Round-the-clock ser­vices pro­tect asy­lum seek­ers

San Francisco Chronicle - Late Edition (Sunday) - - WORLD - By Mike Corder

THE HAGUE, Nether­lands — For more than a month, a ro­tat­ing ros­ter of preach­ers has been lead­ing a non-stop, round-the-clock ser­vice at a small Protes­tant chapel in The Hague in an at­tempt to shield a fam­ily of Ar­me­nian asy­lum seek­ers from de­por­ta­tion.

Un­der a cen­turies-old tra­di­tion, au­thor­i­ties in the Nether­lands don’t en­ter a church while a ser­vice is un­der way. That means that for now the Tam­razyan fam­ily — par­ents, their two daugh­ters and son — are safe from Dutch im­mi­gra­tion au­thor­i­ties who want to send them back to Ar­me­nia.

“There was only one thing you could do and that was start­ing a church ser­vice to save the life of this fam­ily, but also call at­ten­tion for the fate of so many chil­dren in sim­i­lar cir­cum­stances,” said Theo Het­tema, chair of the Gen­eral Coun­cil of the Protes­tant Church of The Hague. “It’s heart­break­ing. We had com­pas­sion and we had good rea­sons and we thought it was the mis­sion of our church to act like this.”

The church ser­vice shines a light on a prob­lem fac­ing au­thor­i­ties in the Nether­lands and else­where in Eu­rope: what to do with fam­i­lies who have been fight­ing le­gal bat­tles for asy­lum for so long that their chil­dren have be­come deeply in­te­grated into so­ci­ety, go­ing to school, learn­ing the lan­guage and mak­ing friends.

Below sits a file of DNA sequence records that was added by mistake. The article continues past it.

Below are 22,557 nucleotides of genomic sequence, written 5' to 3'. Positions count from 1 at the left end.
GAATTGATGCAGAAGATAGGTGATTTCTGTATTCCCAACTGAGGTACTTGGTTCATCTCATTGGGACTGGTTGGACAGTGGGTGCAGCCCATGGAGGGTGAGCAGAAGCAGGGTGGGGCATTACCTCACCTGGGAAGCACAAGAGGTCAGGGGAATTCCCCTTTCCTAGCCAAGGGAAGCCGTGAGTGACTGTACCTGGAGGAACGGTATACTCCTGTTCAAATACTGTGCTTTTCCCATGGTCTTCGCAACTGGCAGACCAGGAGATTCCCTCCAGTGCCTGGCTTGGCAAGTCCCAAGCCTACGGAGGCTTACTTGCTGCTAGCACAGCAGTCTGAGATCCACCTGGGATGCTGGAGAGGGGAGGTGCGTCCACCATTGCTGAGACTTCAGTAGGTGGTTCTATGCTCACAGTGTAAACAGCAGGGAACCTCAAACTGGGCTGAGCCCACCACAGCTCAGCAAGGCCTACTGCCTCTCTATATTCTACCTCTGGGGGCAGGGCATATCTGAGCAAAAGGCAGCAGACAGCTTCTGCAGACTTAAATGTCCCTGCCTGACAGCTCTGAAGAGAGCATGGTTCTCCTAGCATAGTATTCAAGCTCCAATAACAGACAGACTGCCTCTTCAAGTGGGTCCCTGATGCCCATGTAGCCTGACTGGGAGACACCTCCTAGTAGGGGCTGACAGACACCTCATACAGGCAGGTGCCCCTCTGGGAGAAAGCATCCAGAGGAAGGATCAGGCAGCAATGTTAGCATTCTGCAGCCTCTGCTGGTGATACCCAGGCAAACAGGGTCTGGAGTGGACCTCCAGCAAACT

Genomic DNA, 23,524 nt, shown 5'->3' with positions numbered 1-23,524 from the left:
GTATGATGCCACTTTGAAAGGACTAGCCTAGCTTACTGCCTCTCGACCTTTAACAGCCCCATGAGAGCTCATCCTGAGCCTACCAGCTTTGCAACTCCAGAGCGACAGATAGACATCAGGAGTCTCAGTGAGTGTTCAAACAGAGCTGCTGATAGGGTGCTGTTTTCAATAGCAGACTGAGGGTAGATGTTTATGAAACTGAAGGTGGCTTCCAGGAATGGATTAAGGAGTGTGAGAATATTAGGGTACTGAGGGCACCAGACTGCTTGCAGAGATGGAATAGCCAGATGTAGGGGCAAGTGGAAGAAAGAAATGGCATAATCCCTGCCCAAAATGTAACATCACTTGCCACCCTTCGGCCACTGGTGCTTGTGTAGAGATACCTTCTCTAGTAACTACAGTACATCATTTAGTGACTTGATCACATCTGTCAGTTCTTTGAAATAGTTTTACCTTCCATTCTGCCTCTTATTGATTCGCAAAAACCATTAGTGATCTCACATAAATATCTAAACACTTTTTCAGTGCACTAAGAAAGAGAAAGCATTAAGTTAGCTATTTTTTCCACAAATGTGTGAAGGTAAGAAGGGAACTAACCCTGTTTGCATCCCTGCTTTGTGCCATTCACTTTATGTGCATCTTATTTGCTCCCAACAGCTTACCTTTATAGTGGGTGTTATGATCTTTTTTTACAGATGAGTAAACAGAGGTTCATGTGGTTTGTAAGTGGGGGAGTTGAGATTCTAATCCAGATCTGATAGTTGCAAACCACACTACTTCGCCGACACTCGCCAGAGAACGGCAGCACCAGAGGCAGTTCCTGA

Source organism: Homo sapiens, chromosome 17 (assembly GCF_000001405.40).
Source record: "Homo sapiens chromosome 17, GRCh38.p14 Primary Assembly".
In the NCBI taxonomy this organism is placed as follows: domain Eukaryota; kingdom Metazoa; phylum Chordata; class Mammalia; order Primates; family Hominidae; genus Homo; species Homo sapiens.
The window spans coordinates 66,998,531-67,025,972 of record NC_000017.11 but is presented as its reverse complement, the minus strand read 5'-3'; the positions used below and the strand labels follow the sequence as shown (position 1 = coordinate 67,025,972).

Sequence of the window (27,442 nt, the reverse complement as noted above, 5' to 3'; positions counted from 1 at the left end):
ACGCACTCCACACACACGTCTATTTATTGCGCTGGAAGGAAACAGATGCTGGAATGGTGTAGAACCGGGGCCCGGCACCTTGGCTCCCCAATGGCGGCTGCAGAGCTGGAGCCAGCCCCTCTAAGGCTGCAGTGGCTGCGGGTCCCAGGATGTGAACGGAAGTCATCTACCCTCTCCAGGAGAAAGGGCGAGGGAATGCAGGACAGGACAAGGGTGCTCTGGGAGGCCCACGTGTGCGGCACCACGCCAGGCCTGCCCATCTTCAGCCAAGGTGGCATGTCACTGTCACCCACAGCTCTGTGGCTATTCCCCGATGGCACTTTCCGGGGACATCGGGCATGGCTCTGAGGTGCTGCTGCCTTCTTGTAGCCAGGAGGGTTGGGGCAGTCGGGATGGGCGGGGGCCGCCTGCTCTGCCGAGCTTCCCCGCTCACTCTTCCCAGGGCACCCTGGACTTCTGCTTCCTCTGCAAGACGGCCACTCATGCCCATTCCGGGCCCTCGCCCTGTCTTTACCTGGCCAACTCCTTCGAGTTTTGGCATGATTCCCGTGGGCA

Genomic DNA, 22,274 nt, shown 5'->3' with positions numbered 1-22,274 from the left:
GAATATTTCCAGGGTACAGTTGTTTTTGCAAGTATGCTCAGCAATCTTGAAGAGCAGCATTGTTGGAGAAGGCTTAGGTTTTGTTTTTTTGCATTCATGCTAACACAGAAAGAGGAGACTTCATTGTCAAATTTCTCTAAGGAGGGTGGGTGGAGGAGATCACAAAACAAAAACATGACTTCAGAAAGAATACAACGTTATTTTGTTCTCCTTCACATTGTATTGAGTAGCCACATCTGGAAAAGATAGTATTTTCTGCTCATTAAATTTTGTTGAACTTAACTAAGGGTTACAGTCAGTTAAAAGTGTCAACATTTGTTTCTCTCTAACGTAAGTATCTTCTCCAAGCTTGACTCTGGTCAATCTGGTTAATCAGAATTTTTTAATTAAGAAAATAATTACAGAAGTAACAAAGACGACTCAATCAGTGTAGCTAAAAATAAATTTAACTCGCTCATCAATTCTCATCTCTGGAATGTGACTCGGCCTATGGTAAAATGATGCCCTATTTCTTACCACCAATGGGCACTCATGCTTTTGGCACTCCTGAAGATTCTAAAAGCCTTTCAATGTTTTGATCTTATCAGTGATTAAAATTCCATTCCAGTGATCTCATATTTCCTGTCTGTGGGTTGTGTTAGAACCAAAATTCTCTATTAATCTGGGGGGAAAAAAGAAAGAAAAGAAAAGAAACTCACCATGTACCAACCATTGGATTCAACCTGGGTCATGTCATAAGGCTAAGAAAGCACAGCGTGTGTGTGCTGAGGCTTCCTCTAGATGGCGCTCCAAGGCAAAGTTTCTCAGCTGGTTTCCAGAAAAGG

The Tam­razyan fam­ily has been liv­ing in the Nether­lands for nearly nine years, as their asy­lum ap­pli­ca­tion and var­i­ous ap­peals pro­ceeded slowly through the courts. Now the Coun­cil of State, the coun­try’s high­est ad­min­is­tra­tive court, has ruled they must re­turn to their home coun­try, which is con­sid­ered safe by the Dutch gov­ern­ment.

The As­so­ci­ated Press was not given ac­cess to the fam­ily. “The fa­ther was po­lit­i­cally ac­tive and fled to the Nether­lands be­cause of threats,” Het­tema said.

Over the years, sis­ters Ha­yarpi, 21, and War­duhi, 19, and their 15-year-old brother Seyran have laid down roots, at­tended school and made friends.

While the round-the-clock ser­vice con­tin­ues, the fam­ily some­times listens to the ser­mon, cooks or re­ceives vis­its from friends.

“It’s very stress­ful for them,” Het­tema said. “Some­times they are sad and ner­vous and some­times they are hope­ful and give us hope in re­turn.”

Het­tema said that af­ter ini­tially us­ing lo­cal preach­ers to de­liver the ser­vice, the church has now reached out to oth­ers and has re­ceived of­fers of help from some 500 peo­ple from dif­fer­ent churches as far away as Bel­gium.

Mike Corder is an As­so­ci­ated Press writer.

Niels Wen­st­edt / AFP / Getty Images

Seyran (right) and his sis­ter War­duhi were born in Ar­me­nia. The fam­ily has taken shel­ter in the Bethel church in The Hague, which is hold­ing non-stop ser­vices to pre­vent de­por­ta­tion.

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